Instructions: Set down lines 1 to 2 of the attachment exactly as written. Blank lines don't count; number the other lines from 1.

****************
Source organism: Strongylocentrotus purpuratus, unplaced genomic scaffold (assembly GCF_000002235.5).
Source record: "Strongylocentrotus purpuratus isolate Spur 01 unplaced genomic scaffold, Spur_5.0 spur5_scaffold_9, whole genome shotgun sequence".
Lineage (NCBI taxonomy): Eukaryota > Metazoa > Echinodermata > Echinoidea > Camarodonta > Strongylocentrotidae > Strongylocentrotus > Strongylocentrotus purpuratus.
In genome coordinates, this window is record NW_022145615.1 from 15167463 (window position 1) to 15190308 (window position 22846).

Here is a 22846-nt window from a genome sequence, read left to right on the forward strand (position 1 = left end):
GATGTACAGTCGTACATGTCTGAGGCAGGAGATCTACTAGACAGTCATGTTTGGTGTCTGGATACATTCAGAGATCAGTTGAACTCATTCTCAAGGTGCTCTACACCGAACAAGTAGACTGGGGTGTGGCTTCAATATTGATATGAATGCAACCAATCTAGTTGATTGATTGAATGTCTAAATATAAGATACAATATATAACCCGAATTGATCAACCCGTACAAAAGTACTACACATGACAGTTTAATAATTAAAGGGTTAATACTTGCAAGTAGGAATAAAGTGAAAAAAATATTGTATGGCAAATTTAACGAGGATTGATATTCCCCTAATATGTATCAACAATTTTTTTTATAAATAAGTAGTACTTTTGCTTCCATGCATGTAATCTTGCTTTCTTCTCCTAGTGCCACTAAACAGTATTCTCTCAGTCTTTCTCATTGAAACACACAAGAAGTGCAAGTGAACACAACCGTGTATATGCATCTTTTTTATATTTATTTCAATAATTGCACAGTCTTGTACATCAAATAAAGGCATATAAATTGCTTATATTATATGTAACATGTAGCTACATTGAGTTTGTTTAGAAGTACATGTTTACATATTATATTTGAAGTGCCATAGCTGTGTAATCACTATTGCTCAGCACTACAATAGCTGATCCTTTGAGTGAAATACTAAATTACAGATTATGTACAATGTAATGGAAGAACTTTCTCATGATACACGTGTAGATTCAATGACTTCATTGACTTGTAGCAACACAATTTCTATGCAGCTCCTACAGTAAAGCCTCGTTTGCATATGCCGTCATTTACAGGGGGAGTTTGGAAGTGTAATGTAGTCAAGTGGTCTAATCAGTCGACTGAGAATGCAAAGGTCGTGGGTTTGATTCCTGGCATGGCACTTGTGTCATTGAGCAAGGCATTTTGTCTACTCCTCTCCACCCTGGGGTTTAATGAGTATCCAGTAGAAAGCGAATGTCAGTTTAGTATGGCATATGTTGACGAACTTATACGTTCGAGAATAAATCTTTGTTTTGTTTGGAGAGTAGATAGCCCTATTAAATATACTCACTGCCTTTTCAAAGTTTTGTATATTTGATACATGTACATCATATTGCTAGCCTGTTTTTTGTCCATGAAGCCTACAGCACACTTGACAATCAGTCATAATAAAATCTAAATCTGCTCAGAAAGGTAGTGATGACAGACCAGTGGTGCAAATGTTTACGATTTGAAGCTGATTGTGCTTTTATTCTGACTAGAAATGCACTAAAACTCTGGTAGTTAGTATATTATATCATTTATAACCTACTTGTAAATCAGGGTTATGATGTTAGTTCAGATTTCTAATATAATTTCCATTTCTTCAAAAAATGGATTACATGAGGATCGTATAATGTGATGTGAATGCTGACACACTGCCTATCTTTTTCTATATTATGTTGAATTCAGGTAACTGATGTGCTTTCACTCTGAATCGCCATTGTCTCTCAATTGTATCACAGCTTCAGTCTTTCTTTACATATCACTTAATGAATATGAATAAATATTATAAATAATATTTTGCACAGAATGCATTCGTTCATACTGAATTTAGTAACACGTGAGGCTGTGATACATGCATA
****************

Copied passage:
Source organism: Strongylocentrotus purpuratus, unplaced genomic scaffold (assembly GCF_000002235.5).
Source record: "Strongylocentrotus purpuratus isolate Spur 01 unplaced genomic scaffold, Spur_5.0 spur5_scaffold_9, whole genome shotgun sequence".